Video games, like all forms of art, benefit from discordant notes, from setting up a familiar scheme or template and then, at the last minute, zigging when the viewer expects a zag.
That might be the easiest way to explain the appeal of “Point Perfect,” a quirky side-scrolling shoot-’em-up newly released for PC (available on Steam) by Highcastle Studios. Sidescrolling shoot-’em-ups, for the uninitiated, usually involve controlling a small spaceship, fighting waves of enemies, and dodging endless obstacles, all while trying to collect powerups to aid in your survivability.
All of which is the case here, save for a pretty big twist: Your mouse cursor is your ship, and you have to keep it moving frantically to avoid an inventive array of things trying to kill you. And unlike most games in this genre, you can’t simply hit a button to shoot a weapon at your enemies. Instead, you have to drag a box around one or more of them — think about how you select multiple files on your desktop — to summon some unseen weapon’s projectiles. (You can’t draw the box too big, though, at least not without collecting some upgrades, or it will turn from green to red and be useless until you reduce it to the right size.)
It makes for very challenging gameplay. Following the usual protocols of the genre — learning enemy attack patterns, figuring out when to go on the offensive to score more points and when to simply survive a particularly rough wave of foes — is more tricky than usual as a result of the novel system of control and combat. It is almost like switching to manual after a lifetime of driving automatic: The fundamentals are the same, but there are some added steps that, if you mess them up or do them out of order, will grind things to a halt pretty quickly.
It’s not that the gameplay of “Point Perfect” is all that complicated, it’s just that it gives the game such a different feel from the sidescrolling shoot-’em-ups of the past. Killing enemies is much more satisfing here since it requires not just shooting a steady stream of projectiles, but actually putting yourself in harm’s way to get that box drawn. The very difficult “boss” enemies at the ends of levels, especially, provided some interesting spatial-reasoning conundrums — how do you quickly get close enough and attack at the right angle to draw that box, all while dodging projectiles?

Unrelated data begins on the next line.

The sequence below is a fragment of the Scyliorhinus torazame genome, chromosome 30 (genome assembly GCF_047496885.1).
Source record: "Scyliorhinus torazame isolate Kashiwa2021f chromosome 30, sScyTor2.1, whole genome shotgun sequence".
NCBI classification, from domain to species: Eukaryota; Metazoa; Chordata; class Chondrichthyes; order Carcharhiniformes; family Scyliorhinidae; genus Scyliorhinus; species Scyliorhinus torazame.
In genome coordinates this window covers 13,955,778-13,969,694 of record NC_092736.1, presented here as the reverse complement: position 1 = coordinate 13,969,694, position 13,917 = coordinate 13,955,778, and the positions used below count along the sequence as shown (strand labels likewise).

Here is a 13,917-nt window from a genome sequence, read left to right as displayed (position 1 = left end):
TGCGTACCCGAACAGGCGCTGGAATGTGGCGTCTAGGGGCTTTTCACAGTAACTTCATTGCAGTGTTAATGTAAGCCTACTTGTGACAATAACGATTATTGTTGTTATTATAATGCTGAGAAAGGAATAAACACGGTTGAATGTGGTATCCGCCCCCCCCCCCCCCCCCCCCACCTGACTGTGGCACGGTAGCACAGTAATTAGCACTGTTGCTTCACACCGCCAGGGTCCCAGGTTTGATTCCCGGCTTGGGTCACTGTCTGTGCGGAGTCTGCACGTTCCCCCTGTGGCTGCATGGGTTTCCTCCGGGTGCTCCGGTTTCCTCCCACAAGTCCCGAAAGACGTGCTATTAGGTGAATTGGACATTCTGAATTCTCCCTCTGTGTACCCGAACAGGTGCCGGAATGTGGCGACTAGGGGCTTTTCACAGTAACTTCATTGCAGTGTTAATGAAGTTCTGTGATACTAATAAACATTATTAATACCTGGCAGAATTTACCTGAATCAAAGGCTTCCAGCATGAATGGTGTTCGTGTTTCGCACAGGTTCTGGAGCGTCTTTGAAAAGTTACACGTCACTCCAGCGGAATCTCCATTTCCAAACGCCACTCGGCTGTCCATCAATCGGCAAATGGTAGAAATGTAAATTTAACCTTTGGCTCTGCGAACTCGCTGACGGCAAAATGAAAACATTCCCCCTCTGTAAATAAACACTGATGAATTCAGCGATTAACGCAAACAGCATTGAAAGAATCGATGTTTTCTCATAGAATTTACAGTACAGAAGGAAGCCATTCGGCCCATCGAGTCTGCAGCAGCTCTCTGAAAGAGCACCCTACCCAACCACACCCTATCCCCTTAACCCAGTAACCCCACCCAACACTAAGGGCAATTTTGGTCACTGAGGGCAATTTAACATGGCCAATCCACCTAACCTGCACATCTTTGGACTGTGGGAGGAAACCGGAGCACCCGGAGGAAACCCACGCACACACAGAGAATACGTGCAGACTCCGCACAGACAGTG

The game is presented in the low-resolution, 8-bit retro style that is all the rage these days. It’s not the most original approach, but the developers did a nice job breathing life into this pixel-y world. There are old-school touches throughout, such as the crude (in execution more than content) animations that taunt you when you lose. The music, too, is the stuff of retro bleeps and bloops.
For a game that is relatively small, “Point Perfect” feels replayable, partially because it’s so tough, partially because many elements such as the bosses are randomized, and partly because it’s addictive. I kept wanting to beat my high score, and the choice of three different “perks” at the beginning of each level (such as an extra life or an expanded targeting range) encouraged tactical experimentation. There are a bunch of trophies, too, if you’re into that sort of thing.
Your mouse cursor is your ship, and you have to keep it moving frantically to avoid an inventive array of things trying to kill you.
All in all, “Point Perfect” lends support to the idea that if you’re a talented enough developer, you really can build a whole game — albeit a small one — around a single innovative gameplay element. Because it feels small and a bit thrown-together, I kept expecting myself to put “Point Perfect” down, to cease with my frantic box-drawing. But I didn’t, and the developers deserve credit for keeping me hooked.